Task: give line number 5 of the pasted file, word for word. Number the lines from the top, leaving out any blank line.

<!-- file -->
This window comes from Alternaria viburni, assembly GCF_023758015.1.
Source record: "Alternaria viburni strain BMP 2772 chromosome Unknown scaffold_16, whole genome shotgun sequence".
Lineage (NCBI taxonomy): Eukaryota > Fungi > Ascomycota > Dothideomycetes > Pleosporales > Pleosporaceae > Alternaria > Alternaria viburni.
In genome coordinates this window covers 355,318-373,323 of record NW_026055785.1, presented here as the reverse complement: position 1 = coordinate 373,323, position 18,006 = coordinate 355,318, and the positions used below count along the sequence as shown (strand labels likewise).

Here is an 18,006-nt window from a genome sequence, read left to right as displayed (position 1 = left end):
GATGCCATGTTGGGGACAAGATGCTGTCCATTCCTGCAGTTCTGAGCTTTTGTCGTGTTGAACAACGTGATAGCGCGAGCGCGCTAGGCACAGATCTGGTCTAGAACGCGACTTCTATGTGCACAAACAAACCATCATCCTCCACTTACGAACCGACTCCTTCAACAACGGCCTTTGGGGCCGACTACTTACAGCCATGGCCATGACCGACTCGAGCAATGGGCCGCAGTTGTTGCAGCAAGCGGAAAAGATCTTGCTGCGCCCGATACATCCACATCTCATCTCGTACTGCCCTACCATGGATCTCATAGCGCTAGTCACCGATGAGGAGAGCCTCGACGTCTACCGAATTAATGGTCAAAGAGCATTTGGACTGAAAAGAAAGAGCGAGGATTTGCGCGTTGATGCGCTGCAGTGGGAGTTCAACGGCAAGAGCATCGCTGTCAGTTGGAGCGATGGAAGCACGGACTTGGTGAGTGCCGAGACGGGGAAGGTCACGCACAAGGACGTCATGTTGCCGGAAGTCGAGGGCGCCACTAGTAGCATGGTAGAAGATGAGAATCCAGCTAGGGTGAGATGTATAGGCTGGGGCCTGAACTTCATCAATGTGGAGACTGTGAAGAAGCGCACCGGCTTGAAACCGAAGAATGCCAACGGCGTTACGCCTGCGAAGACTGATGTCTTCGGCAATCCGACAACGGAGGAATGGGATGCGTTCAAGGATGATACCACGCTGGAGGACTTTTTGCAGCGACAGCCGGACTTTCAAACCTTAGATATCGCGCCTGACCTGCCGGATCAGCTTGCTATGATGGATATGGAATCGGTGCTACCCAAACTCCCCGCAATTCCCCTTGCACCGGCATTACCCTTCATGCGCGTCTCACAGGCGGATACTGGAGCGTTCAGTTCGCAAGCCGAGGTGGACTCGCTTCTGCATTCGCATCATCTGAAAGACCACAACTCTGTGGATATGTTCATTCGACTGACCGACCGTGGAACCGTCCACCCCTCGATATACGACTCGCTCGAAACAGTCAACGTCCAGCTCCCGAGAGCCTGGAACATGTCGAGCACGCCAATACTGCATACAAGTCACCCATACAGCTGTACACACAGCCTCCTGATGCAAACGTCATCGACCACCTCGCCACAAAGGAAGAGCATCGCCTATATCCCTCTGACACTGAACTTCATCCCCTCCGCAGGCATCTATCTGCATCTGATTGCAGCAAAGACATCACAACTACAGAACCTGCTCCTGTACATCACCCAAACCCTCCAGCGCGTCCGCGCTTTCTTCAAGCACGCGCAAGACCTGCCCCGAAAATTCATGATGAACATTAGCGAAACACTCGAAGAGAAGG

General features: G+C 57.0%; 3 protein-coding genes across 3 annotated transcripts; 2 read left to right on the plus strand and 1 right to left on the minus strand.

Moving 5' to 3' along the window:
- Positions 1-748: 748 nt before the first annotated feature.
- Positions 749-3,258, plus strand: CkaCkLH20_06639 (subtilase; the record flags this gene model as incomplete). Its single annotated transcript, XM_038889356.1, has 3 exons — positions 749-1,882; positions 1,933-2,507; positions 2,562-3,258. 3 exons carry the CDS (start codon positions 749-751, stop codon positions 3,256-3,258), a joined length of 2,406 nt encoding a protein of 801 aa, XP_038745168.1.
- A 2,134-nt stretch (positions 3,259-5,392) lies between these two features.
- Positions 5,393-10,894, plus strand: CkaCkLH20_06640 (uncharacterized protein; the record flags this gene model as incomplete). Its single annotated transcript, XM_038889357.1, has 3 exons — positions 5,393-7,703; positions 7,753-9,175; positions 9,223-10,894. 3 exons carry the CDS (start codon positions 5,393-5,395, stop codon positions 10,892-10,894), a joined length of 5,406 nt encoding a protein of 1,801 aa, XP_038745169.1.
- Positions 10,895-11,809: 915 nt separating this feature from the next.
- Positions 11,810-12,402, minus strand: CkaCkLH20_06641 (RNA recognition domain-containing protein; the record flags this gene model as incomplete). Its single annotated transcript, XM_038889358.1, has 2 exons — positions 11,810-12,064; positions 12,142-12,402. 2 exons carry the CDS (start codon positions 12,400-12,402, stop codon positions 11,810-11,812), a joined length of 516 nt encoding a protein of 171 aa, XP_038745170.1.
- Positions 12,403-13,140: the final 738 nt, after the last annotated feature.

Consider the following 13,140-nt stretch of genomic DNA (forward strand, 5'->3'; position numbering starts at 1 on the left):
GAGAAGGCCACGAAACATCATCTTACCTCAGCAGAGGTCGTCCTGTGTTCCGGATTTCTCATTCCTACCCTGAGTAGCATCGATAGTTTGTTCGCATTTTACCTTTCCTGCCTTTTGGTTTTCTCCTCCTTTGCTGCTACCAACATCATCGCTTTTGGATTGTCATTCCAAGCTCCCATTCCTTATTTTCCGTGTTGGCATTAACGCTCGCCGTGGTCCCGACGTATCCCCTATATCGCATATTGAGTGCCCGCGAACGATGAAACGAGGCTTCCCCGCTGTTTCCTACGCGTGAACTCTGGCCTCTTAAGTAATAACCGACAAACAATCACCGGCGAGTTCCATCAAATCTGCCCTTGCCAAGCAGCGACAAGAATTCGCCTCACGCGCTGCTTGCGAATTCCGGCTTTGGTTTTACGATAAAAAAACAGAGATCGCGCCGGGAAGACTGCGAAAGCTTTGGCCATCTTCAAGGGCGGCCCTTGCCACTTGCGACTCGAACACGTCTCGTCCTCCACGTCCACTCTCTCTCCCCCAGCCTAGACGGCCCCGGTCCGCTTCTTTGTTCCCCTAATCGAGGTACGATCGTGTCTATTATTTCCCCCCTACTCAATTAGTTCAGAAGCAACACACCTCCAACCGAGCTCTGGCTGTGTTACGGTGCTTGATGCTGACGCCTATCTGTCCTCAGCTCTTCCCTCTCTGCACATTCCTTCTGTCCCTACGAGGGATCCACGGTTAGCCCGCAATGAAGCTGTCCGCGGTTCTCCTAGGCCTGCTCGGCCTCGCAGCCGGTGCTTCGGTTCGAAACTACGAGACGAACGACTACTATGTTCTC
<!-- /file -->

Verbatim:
Here is an 18,006-nt window from a genome sequence, read left to right as displayed (position 1 = left end):